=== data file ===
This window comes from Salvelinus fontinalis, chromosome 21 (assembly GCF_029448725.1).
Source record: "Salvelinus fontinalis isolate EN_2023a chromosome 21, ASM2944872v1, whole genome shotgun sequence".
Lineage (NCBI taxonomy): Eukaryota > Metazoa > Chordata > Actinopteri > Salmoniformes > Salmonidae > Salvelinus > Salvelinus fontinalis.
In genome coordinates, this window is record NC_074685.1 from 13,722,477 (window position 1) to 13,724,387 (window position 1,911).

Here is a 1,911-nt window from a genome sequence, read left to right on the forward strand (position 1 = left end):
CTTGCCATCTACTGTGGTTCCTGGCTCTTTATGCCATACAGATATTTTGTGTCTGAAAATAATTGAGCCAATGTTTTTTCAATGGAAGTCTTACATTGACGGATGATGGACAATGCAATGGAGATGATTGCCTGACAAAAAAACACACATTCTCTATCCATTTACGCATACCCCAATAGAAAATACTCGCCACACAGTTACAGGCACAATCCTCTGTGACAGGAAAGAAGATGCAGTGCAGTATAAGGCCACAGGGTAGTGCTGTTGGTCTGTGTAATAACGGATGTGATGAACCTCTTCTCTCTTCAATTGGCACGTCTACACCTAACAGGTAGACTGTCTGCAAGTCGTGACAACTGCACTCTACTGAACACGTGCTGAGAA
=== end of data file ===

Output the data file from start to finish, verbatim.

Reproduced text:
This window comes from Salvelinus fontinalis, chromosome 21 (assembly GCF_029448725.1).
Source record: "Salvelinus fontinalis isolate EN_2023a chromosome 21, ASM2944872v1, whole genome shotgun sequence".
Lineage (NCBI taxonomy): Eukaryota > Metazoa > Chordata > Actinopteri > Salmoniformes > Salmonidae > Salvelinus > Salvelinus fontinalis.
In genome coordinates, this window is record NC_074685.1 from 13,722,477 (window position 1) to 13,724,387 (window position 1,911).

Here is a 1,911-nt window from a genome sequence, read left to right on the forward strand (position 1 = left end):
CTTGCCATCTACTGTGGTTCCTGGCTCTTTATGCCATACAGATATTTTGTGTCTGAAAATAATTGAGCCAATGTTTTTTCAATGGAAGTCTTACATTGACGGATGATGGACAATGCAATGGAGATGATTGCCTGACAAAAAAACACACATTCTCTATCCATTTACGCATACCCCAATAGAAAATACTCGCCACACAGTTACAGGCACAATCCTCTGTGACAGGAAAGAAGATGCAGTGCAGTATAAGGCCACAGGGTAGTGCTGTTGGTCTGTGTAATAACGGATGTGATGAACCTCTTCTCTCTTCAATTGGCACGTCTACACCTAACAGGTAGACTGTCTGCAAGTCGTGACAACTGCACTCTACTGAACACGTGCTGAGAA